Google is a true dominant giant in the world today. They are developing driverless cars and they are looking at ways of using balloons to allow internet access for the world. It seems to many people that the company is a Nirvana for the most “out there” scientific projects that are out of touch with the normal world. Naturally, Google doesn’t see things that way and the head of the driverless car project, Chris Urmson was keen to refute those ideas.
We aren’t here to be a Willy Wonka chocolate factory. We’re here to explore hard problems that aren’t being pushed in other places and move them towards products and out into the world.
Unfortunately, Google’s ambitions have hit a setback with their Glass project. Glass is one of Google X’s experiments: smart glasses. For this project, they had to go back to the drawing board. The test version went on sale last week, but this had to be suspended and the project received a new manager.
This comes at the same time as Wall Street funking out about the relationship between Google’s increasingly high spending and their profit margins. Their Moonshot projects, for instance, also came under scrutiny. Indeed, although Google’s profits did rise by 20% last year, their development costs went up by 35% and their operating costs by 30%. Naturally, Google believes the Glass changes are par for the course and required before it can really be made available. However, the reality is that there was also a sense of reversal. Critics who believe Google is placing personal gain over privacy are having a field day over this.
Eric Schmidt, who was a Glass chairman, had stated that Glass 2.0 would soon be on sale. Yet, Google quickly replaced Schmidt with Tony Fadell, who, incidentally, used to work for Apple. Fadell also manages the Nest (smart home) element of Google. The first order of business for Fadell was to take Glass back off the market, without any mention of when, and if, it would be released again.
Clearly, the release of Glass wasn’t handled properly. It may have been backed by Sergey Brin, co-founder of Google with much enthusiasm, but it came to very little. Nevertheless, Google remains ambitious at the same time. Indeed, it seems that everybody agrees that the market of wearables is anything but dead and that it makes good business sense for Google to continue to invest in these products. At the same time, however, customers are very disappointed.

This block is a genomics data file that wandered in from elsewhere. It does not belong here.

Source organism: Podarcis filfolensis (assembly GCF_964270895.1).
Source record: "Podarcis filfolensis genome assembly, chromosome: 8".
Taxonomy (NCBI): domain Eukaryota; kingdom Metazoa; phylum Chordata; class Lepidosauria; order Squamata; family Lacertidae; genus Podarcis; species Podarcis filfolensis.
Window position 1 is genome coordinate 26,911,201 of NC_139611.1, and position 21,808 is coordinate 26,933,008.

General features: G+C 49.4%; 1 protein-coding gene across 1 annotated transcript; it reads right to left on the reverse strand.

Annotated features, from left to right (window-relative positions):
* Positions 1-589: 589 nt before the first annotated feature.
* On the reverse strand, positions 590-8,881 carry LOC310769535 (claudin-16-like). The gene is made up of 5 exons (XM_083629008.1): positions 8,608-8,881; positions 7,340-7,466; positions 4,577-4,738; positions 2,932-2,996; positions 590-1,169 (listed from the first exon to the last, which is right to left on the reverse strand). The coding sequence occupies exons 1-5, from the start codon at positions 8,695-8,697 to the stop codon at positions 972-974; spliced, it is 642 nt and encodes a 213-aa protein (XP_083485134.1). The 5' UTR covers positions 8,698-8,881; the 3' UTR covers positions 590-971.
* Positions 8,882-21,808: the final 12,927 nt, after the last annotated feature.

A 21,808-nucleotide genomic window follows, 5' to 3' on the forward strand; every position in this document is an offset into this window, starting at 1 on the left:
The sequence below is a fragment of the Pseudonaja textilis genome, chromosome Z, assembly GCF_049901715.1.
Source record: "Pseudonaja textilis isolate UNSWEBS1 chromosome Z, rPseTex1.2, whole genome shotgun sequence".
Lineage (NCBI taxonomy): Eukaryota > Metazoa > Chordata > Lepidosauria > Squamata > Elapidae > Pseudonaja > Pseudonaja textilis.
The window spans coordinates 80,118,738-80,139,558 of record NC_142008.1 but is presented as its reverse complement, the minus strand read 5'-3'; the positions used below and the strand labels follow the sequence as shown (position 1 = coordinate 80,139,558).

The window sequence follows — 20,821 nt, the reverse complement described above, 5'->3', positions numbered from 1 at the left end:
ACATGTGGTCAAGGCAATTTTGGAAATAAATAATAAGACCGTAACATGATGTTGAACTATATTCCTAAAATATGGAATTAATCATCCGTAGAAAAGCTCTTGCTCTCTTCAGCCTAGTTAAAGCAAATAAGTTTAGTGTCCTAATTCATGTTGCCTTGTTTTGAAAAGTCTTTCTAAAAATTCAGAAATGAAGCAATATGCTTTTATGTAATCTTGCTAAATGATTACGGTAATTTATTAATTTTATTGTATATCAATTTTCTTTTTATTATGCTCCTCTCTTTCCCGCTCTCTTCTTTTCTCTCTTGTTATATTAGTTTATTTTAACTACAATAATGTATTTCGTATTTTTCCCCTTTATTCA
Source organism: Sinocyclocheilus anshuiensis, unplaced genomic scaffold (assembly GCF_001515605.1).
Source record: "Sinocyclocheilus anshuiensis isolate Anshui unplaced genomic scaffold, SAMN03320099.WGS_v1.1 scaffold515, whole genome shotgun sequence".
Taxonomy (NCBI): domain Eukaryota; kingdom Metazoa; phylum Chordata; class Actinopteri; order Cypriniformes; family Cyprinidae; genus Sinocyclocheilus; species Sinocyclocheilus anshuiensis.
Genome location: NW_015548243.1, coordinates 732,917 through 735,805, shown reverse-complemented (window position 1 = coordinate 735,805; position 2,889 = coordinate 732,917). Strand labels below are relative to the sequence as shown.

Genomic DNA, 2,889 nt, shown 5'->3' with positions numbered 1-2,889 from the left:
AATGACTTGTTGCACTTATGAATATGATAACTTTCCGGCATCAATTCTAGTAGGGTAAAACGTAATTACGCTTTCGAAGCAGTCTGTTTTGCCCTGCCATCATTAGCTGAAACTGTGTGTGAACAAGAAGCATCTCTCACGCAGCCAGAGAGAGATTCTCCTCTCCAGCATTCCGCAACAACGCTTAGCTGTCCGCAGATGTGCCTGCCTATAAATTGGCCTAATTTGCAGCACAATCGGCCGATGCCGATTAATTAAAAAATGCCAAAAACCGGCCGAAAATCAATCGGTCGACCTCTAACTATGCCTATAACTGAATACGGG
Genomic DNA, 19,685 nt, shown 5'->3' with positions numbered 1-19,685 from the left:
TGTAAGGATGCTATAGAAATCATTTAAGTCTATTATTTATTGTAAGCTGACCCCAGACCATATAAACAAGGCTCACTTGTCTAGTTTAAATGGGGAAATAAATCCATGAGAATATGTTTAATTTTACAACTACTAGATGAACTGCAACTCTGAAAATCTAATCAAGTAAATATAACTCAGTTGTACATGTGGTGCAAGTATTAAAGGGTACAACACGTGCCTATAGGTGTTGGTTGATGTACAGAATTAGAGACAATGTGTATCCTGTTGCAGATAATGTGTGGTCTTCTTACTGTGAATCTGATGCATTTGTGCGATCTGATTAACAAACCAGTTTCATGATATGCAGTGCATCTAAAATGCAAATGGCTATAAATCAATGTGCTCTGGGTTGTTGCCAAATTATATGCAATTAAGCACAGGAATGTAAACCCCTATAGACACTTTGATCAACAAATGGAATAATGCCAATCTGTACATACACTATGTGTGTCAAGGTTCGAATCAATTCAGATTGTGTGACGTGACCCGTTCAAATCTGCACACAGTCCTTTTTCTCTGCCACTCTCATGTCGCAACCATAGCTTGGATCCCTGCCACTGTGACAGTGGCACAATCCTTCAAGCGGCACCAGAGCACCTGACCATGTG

Glass suddenly feels like a very expensive Kickstarter project. It always sounds awesome at first, and some charismatic people do a fabulous job of selling the concept to you. You slap down some money, and eventually get a half-baked product that’s quickly abandoned by its makers.
Indeed, questions are now being raised about how Google decides to invest and how they manage their products. The belief behind Google X was always that the company had the opportunity to change the world by developing ambitious ideas that seem impossible to realize, through the work of engineers who love a good challenge. This is in stark contrast to Apple’s methods of working, under which Fadell was a key figure as well. It was his team that developed the iPod, but this was under the understanding that user experience is more important than technological development. It is for this reason that Apple works for years on their prototypes, in complete secrecy, before ever talking about a new product.
Perhaps a new model does indeed need to be created for Google’s most ambitious projects, above and beyond what is currently offered by Google X. Chief executive and co-founder Larry Page certainly seems to agree. He felt that Google’s investment approaches should be seen like those of Warren Buffett, the legendary investor: management teams should be able to run near independent businesses within the company itself. Wall Street also continues to be involved and is demanding greater disclosure. However, Page says this would not be possible, as it would release information to competitors that should still remain secret. For investors, however, it looks as if Google lacks a degree of discipline.
Interestingly, it does seem as if no internal agreement exists on the larger projects within Google. Some believe that the company will back anything that involves objects, like cars and glasses, to connect to the internet. After all, according to Mr Mahaney, this is how Google will get more data.
They’re the ultimate tax on the internet.
As always, Google disagrees. They feel they have come under fire needlessly, being accused of pushing advertisements to online users, when what they really want to do is solve world problems and make life a little easier. This could really have an impact on society and, therefore, businesses.
Of course, many people are now starting to compare Google to Microsoft, which also famously tried to go above and beyond its core monopoly. Indeed, both pro- and anti-Google advocates are making this same comparison. Microsoft famously spent billions of dollars on Bing and failed to achieve any results. Similarly, Google invested heavily in Google+ social networking, but found that they spent a lot of money trying to rival Facebook and essentially wasted it.
However, there is a big difference as well. Microsoft failed when it looked for markets that were outside of the realms of the PC. Google, on the other hand, continues to bid strongly on future developments. Companies who have traditionally not invested in growth, like Yahoo!, AOL and eBay, are the ones which have really lost money, after all.
No opinions have been received from investors at Google and, in reality, they can only go along with what happens anyway. Since a third stock class was created last year by Mr Brin and Mr Page, it is guaranteed that there will never be a dilution of majority control in the company either. It is felt that those who do not want to take big investment risks simply should not invest in Google.